April Zesbaugh and Marty Lenz questioned the impact of negative campaigning on turnout and who’s helped by low and high turnouts.
As of Sunday night, the Denver Clerk reported 85,000 votes turned in. If the 185,000 voter turnout of the May 7 election is to be reached, 100,000 votes need to be cast and counted today and Election Day. That’s about what happened last time, with the huge 80,000 final votes on Election Day.
Voters are in an angry mood today, and politicians are convinced that staying on the offensive and going negative will boost turnout among their supporters. The Mayor, for example, wants to maximize minority turnout, and Jamie Giellis wants women to turnout strongly to her.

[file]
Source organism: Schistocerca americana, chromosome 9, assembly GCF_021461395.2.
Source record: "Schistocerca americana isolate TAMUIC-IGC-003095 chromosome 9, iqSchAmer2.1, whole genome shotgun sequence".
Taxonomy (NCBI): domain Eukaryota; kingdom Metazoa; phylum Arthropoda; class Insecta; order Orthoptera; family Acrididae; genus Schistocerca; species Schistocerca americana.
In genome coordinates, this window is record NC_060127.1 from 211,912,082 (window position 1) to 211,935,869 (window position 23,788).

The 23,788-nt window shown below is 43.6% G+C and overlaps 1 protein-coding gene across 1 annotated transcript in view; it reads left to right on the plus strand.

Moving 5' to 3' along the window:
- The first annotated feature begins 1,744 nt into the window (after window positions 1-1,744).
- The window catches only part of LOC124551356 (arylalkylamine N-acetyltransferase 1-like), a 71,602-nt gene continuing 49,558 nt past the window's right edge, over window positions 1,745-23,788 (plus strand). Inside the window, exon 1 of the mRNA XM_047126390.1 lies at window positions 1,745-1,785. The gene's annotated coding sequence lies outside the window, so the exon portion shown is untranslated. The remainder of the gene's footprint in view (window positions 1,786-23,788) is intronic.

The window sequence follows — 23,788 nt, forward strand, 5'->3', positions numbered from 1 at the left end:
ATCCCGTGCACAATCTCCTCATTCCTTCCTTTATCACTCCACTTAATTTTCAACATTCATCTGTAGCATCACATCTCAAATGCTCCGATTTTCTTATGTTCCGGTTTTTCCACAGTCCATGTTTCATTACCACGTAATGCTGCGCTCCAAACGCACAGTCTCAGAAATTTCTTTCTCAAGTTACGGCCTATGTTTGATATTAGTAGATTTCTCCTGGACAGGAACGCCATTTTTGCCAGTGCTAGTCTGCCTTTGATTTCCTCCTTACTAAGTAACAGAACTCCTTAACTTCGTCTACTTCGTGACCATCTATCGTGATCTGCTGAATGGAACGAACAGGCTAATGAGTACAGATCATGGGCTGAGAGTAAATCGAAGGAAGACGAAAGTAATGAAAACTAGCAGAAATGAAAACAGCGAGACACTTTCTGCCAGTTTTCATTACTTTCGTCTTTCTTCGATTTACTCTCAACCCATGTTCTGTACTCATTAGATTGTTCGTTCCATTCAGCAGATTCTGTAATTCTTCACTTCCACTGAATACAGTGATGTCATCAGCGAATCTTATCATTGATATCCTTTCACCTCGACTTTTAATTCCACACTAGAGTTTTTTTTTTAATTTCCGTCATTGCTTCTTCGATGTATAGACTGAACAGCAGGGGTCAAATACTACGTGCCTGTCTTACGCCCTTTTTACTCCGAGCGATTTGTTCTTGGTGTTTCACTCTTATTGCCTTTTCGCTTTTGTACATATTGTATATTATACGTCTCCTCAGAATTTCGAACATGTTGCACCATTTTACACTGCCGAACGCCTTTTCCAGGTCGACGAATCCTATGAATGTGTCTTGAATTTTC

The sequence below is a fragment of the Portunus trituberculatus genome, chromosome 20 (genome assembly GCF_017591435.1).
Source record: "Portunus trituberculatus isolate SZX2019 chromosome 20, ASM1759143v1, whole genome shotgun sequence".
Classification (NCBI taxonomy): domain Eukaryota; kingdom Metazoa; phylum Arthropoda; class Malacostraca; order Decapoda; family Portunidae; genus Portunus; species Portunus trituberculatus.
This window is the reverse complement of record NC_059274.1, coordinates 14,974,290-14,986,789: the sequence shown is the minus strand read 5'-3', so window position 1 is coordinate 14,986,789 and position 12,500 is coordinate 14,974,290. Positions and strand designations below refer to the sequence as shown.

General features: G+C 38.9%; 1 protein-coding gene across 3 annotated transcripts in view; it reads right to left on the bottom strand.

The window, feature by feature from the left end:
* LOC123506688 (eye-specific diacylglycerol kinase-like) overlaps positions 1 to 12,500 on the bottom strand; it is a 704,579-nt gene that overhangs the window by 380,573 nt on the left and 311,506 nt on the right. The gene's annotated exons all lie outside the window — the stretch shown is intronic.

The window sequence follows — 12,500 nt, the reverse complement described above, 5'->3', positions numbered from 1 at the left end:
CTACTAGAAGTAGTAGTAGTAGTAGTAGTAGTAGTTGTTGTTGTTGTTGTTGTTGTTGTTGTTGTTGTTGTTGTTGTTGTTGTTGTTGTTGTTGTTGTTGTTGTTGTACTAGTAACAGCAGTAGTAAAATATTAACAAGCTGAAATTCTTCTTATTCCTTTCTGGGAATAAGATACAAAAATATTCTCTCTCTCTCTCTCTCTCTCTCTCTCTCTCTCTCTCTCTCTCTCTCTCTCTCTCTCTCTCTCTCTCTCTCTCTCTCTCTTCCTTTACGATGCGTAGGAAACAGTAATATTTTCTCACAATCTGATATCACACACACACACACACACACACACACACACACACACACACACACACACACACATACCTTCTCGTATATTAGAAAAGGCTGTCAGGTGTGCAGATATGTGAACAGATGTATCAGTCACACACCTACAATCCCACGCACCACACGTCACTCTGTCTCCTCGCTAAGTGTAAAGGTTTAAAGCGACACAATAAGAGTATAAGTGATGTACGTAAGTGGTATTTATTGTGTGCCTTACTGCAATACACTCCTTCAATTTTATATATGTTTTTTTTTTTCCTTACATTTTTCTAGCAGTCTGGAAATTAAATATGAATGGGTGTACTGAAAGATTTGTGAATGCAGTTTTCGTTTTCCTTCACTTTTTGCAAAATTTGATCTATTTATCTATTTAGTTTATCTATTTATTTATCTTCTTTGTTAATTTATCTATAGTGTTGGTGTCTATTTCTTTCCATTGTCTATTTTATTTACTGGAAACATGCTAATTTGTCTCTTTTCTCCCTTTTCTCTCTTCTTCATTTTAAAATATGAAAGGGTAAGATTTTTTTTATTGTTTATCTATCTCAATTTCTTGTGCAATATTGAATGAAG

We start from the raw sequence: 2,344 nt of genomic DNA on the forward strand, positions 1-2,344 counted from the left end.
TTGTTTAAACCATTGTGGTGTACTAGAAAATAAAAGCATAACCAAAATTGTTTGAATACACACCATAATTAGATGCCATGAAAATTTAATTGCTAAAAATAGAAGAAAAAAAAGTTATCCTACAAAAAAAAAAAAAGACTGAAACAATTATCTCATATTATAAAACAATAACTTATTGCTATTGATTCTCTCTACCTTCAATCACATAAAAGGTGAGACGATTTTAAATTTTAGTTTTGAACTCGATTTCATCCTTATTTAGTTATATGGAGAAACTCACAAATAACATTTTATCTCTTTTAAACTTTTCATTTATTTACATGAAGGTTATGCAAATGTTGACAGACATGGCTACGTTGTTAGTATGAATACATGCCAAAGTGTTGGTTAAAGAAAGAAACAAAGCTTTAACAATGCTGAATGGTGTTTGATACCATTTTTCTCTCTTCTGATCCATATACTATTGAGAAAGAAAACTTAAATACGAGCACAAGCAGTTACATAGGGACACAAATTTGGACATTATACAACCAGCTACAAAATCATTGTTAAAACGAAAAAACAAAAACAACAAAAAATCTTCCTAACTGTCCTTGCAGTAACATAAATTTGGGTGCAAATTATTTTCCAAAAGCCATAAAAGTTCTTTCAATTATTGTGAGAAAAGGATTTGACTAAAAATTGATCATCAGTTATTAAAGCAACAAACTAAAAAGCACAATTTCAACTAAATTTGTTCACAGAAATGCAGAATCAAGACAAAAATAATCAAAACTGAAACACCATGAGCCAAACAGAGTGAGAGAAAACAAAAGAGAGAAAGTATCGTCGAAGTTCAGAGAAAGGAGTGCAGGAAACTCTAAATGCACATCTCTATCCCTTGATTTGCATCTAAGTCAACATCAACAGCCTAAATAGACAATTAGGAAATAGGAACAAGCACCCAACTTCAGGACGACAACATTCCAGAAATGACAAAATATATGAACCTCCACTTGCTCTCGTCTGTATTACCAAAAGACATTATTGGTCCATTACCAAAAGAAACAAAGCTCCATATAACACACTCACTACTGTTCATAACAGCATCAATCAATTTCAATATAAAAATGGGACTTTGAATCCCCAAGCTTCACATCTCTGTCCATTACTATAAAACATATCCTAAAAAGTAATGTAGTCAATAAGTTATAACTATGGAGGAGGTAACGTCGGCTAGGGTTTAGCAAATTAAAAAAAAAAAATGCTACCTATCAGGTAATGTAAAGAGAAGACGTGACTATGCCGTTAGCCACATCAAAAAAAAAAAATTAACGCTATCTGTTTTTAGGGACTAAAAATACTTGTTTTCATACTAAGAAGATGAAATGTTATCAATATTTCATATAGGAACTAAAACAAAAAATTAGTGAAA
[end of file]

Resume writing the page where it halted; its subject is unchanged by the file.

Who the level of turnout – high or low – helps or hurts depends, of course, on who turns out – the Mayor’s home area on the eastside or voters angry about traffic and congestion favoring Giellis. Generally, low turnout helps the incumbent, the status quo. Giellis needs passion behind her campaign.
|Mayor Michael Hancock (L) and Jamie Giellis during a Denver Post mayoral debate|
at the Denver Press Club, May 28, 2019 | Photo: Daniel Petty/Denver Press Club